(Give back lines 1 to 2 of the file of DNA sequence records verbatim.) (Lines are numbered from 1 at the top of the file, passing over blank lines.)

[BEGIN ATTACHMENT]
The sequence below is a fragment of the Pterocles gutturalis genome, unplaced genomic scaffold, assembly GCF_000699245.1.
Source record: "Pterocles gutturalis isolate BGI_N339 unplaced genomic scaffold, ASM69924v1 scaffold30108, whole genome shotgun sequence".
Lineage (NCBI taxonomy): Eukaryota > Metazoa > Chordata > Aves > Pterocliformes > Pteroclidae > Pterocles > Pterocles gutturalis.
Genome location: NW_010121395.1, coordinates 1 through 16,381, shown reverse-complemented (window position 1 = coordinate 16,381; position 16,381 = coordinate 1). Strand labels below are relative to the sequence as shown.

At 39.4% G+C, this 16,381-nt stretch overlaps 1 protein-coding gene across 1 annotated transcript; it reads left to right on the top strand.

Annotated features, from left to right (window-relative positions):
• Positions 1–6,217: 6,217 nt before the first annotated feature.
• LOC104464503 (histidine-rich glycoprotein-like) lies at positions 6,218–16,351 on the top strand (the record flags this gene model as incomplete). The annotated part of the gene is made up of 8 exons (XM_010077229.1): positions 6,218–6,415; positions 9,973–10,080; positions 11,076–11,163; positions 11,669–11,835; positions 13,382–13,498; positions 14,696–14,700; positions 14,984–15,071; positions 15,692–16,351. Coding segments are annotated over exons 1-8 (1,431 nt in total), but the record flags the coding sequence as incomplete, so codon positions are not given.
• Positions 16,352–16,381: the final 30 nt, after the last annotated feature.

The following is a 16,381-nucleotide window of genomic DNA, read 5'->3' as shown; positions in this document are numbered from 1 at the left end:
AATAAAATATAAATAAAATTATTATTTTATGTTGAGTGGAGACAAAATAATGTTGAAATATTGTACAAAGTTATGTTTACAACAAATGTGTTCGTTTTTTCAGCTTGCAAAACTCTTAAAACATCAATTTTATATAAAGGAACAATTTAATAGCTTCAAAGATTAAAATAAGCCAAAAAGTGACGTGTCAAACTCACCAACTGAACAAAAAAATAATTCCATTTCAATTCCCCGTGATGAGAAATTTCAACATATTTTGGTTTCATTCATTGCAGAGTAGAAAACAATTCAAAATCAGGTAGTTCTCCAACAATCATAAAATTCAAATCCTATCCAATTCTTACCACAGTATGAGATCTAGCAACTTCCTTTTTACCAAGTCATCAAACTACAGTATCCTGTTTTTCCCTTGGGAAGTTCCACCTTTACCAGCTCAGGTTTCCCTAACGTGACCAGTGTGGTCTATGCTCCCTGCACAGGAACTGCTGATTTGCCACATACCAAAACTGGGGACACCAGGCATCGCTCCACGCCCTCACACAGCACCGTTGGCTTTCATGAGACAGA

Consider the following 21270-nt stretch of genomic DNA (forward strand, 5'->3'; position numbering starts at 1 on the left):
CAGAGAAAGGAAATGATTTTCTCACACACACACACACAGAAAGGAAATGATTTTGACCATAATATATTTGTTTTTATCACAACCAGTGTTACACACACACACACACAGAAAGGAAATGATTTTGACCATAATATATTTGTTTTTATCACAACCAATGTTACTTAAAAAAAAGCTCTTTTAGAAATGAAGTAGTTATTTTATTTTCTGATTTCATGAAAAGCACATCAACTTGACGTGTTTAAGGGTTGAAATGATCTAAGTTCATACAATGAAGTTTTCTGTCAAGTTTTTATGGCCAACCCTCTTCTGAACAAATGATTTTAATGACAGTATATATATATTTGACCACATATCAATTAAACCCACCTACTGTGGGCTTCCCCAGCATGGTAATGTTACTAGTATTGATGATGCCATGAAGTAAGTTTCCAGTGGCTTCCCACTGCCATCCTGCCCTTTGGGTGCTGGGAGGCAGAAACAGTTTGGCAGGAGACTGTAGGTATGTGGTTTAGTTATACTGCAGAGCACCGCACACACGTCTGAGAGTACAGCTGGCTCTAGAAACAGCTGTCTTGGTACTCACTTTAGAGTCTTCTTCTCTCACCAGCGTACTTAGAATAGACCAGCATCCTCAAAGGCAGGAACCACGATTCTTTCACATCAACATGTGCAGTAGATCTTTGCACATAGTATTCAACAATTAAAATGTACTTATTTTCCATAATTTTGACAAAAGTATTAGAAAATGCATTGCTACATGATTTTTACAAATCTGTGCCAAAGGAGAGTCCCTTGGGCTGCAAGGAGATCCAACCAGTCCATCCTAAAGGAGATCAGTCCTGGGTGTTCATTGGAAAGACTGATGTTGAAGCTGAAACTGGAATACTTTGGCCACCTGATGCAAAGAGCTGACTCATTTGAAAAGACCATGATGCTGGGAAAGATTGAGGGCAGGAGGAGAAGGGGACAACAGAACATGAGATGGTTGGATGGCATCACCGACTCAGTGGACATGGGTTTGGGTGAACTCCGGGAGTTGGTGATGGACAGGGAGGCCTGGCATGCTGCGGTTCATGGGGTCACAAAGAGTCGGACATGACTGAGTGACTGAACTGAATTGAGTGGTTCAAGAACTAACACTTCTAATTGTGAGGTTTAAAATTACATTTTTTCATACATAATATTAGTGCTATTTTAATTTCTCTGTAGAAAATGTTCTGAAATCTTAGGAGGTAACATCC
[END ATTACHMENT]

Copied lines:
The sequence below is a fragment of the Pterocles gutturalis genome, unplaced genomic scaffold, assembly GCF_000699245.1.
Source record: "Pterocles gutturalis isolate BGI_N339 unplaced genomic scaffold, ASM69924v1 scaffold30108, whole genome shotgun sequence".